Sohonet is a private secure hi-speed network for the media industry. While not exhibiting at IBC, Sohonet had arranged strategic meetings with vendors, studios and post-production facilities at the show. Dave Scammell, managing director of Sohonet, said, There are two trends were seeing in the marketplace: 1) collaborative working and 2) the realization that video can indeed be moved across an IP network. With the former, the industry has become more global. Youll have post facilities in London, Sydney and Hollywood working on the same project. To do so successfully, they need good connectivity. Not just in terms of products such as Toxik or the Nucoda kit, but anything that makes it easier for two or more locations to work on the same piece of material or the same project.
With the latter, content can be moved in two different spectrums from low-res content to mobile phones to the other end of the spectrum, moving high-quality film resolution material. Sohonets network has been used on the Harry Potter films, Charlie and the Chocolate Factory and Superman Returns, as well as the HBO series Rome. It recently moved material from Australia to Warner Bros. in Los Angeles, and managed the entire process from London.
One area that Europe is largely ahead of the U.S. is mobile technology, particularly in delivering content to mobile phones. IBC had a separate Mobile Zone where a broad range of applications was on display. Alongside the displays was a content café at which visitors could download clips, free, to their phones. These clips ranged from short comedies to special versions of IBC TV news stories.
IBC has offered a D-Cinema track as part of its conference for the past few years. With the recent Digital Cinema Initiatives (DCI) announcement regarding its final system requirements and specifications, the D-Cinema sessions have become a must attend part of the conference line-up at IBC. D-Cinema will likely roll out in Europe faster than in the U.S., especially given the recent announcement by Ireland to go all D-Cinema. Richard Nye, market development manager at Christie Digital, said, No longer are we talking about the potential of D-Cinema and what is required to be accepted. D-Cinema is accepted and whilst there is still a future for 35mm film cinema, D-Cinema is here to stay.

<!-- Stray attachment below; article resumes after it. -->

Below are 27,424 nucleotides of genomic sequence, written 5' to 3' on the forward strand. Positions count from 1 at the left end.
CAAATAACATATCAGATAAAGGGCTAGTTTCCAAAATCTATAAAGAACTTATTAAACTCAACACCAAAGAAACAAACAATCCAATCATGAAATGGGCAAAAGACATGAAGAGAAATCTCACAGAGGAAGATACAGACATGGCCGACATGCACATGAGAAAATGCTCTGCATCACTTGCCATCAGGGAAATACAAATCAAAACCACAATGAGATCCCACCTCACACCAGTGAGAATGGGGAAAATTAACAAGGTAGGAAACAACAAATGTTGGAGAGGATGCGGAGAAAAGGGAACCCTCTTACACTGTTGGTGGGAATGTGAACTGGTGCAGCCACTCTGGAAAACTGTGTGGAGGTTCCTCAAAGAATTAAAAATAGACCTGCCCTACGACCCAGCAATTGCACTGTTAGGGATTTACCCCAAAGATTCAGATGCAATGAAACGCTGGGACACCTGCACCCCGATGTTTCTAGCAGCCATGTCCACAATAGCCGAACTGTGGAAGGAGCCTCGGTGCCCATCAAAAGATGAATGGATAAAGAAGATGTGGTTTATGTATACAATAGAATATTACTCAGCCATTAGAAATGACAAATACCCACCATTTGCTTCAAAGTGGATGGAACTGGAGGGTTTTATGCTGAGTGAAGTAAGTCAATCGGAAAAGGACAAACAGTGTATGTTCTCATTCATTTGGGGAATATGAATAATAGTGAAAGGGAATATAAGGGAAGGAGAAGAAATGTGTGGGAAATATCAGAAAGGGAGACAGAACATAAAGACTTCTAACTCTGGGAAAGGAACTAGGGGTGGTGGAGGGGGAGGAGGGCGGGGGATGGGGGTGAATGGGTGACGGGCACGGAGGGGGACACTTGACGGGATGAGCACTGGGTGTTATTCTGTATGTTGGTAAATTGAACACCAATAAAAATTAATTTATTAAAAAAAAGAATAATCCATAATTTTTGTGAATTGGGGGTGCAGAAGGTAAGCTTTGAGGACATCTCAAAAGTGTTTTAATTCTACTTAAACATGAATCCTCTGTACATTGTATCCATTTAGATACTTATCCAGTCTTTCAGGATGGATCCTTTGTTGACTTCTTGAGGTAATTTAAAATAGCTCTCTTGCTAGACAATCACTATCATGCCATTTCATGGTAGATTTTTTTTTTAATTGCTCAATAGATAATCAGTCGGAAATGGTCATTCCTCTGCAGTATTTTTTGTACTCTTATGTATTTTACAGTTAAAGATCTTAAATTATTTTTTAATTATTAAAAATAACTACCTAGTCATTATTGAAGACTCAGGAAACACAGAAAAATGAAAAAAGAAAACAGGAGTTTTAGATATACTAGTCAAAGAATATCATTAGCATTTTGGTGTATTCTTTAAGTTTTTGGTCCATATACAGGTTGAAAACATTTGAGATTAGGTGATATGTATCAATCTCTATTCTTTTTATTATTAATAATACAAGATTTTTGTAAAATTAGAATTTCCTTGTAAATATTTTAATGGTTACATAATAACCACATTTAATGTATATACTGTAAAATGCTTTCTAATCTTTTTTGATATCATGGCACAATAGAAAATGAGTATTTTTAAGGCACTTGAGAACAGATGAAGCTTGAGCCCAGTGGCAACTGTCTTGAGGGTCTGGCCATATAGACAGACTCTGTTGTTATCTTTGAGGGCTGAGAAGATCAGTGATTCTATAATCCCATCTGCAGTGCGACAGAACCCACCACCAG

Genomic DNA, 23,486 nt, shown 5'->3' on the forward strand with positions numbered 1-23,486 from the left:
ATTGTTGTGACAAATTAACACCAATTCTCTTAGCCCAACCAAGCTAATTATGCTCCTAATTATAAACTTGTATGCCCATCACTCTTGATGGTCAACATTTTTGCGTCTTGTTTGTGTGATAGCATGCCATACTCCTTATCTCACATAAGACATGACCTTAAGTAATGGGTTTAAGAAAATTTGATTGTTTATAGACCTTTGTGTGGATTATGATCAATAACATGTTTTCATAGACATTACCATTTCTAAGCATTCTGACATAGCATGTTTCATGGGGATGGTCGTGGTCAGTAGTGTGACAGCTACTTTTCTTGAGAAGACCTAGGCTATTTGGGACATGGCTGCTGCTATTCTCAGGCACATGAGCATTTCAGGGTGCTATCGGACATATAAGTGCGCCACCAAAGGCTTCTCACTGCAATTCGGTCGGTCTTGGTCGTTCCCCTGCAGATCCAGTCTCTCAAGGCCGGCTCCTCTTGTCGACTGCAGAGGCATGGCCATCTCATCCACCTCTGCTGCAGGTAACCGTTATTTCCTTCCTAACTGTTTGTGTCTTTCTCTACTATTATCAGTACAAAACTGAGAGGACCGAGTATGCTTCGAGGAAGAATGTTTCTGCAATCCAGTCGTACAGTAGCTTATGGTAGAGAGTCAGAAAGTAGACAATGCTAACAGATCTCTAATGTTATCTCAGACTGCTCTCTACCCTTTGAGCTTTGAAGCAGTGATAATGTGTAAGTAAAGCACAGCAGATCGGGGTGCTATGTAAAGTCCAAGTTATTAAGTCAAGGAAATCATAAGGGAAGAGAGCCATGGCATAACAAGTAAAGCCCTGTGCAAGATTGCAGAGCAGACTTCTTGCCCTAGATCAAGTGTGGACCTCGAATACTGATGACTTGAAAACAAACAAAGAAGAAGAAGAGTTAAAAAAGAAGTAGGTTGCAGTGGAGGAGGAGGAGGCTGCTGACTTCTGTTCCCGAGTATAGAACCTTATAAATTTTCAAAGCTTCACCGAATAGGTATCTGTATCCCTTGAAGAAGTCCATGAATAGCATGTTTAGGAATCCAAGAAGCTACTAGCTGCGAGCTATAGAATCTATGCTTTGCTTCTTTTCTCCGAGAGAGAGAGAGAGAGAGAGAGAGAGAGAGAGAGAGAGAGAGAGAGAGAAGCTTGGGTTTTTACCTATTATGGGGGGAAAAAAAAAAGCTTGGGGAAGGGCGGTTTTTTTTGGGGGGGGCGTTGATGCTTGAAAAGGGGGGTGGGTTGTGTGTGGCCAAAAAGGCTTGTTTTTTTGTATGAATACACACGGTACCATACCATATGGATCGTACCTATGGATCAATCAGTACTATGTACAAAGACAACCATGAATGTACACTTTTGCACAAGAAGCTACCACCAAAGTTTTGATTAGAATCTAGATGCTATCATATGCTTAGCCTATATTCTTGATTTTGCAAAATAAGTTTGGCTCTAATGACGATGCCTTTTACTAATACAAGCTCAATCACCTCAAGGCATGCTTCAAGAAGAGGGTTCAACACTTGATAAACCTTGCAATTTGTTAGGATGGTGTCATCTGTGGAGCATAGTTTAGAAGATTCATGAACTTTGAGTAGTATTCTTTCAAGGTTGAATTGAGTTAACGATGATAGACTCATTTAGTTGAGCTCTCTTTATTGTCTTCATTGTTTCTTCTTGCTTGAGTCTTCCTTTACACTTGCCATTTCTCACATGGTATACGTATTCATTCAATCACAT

While NAB is still the 800 lb. guerilla, IBC is just as important to the industry, not only in terms of products and sessions but also in offering a more global perspective. And only in Amsterdam and at IBC would a manmade beach with volleyball nets and topless sunbathers be located in-between the halls of the convention center, alongside a café and convention goers in suits watching and discussing the attributes of the show, er, the tradeshow. Top that NAB!
IBC 2006 will take place Sept. 7-12, 2005 at the RAI Convention Centre in Amsterdam, The Netherlands.
Sharon Adcock is a marketing consultant in the visual effects and broadcast industries, whose clients are both domestic and internationally-based. She is a member of the British Academy of Film & Television Arts (BAFTA-LA) and an associate member of the Visual Effects Society (VES).